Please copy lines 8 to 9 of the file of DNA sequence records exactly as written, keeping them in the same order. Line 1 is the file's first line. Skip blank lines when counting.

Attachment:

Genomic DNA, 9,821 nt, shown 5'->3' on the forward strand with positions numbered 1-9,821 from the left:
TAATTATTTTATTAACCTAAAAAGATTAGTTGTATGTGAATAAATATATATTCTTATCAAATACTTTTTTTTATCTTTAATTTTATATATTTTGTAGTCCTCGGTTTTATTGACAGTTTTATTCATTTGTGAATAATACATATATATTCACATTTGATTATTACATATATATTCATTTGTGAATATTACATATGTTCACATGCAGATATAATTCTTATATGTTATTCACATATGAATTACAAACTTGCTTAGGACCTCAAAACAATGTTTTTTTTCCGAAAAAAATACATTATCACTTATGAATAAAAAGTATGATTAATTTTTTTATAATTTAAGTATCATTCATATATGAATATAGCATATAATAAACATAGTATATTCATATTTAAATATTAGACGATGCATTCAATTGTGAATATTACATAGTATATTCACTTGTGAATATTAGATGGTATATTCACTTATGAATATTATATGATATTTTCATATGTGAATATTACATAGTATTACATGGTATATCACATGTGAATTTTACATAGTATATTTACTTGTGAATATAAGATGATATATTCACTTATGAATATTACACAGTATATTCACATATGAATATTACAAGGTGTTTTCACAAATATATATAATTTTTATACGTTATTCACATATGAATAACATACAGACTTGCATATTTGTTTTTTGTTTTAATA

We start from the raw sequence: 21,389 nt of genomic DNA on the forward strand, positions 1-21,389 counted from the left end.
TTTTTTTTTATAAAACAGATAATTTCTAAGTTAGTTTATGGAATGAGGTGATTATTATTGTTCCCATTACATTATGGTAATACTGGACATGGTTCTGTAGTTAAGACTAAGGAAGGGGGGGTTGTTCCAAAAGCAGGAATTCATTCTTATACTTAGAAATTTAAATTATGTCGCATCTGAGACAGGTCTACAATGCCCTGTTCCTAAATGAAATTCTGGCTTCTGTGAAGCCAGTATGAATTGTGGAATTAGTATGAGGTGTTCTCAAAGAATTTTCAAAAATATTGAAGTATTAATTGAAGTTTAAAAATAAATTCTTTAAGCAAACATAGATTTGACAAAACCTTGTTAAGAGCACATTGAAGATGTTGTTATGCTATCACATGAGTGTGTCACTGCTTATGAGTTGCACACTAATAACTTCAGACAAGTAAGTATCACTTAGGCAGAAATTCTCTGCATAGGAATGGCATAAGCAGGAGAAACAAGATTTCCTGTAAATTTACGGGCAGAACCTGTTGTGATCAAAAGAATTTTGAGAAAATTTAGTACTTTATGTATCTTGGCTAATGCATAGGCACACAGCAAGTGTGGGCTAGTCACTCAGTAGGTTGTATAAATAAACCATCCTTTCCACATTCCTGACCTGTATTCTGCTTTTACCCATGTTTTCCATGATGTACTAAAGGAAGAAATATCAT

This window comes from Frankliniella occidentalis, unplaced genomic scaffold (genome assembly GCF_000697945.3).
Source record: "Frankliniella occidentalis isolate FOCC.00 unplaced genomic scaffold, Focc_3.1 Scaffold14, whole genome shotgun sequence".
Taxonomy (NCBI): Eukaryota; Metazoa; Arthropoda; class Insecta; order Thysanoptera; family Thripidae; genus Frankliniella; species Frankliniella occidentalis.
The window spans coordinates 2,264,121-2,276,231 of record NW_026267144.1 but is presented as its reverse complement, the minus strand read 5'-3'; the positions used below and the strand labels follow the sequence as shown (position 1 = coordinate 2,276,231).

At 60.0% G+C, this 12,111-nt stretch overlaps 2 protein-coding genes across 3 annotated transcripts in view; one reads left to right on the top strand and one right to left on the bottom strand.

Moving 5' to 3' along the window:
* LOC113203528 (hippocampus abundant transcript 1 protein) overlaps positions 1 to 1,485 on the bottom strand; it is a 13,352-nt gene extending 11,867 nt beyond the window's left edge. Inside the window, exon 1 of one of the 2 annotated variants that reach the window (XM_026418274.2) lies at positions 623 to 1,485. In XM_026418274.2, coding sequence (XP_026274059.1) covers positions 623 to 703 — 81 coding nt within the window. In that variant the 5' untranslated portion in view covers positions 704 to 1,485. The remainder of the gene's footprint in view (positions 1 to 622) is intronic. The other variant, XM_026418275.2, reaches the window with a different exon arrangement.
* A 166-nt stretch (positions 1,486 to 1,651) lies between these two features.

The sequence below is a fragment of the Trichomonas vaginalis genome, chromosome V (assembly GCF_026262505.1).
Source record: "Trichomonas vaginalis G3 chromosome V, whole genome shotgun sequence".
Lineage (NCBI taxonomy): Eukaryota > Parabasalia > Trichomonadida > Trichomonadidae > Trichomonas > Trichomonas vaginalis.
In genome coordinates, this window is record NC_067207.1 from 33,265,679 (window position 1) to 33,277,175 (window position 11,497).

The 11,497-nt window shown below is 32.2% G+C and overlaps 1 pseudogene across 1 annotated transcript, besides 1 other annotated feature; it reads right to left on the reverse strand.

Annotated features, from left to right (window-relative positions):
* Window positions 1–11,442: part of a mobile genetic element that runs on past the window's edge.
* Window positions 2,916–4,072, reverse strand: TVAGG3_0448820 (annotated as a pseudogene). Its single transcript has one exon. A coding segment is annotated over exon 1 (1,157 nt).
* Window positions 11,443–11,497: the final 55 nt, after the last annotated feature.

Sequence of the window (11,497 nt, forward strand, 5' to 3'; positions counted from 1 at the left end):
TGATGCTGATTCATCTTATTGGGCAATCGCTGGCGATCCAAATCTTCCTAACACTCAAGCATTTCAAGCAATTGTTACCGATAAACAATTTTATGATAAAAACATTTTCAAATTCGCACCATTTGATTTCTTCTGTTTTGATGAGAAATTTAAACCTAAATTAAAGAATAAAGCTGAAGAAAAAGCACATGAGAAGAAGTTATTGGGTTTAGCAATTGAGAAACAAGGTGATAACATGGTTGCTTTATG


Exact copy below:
The window spans coordinates 2,264,121-2,276,231 of record NW_026267144.1 but is presented as its reverse complement, the minus strand read 5'-3'; the positions used below and the strand labels follow the sequence as shown (position 1 = coordinate 2,276,231).

At 60.0% G+C, this 12,111-nt stretch overlaps 2 protein-coding genes across 3 annotated transcripts in view; one reads left to right on the top strand and one right to left on the bottom strand.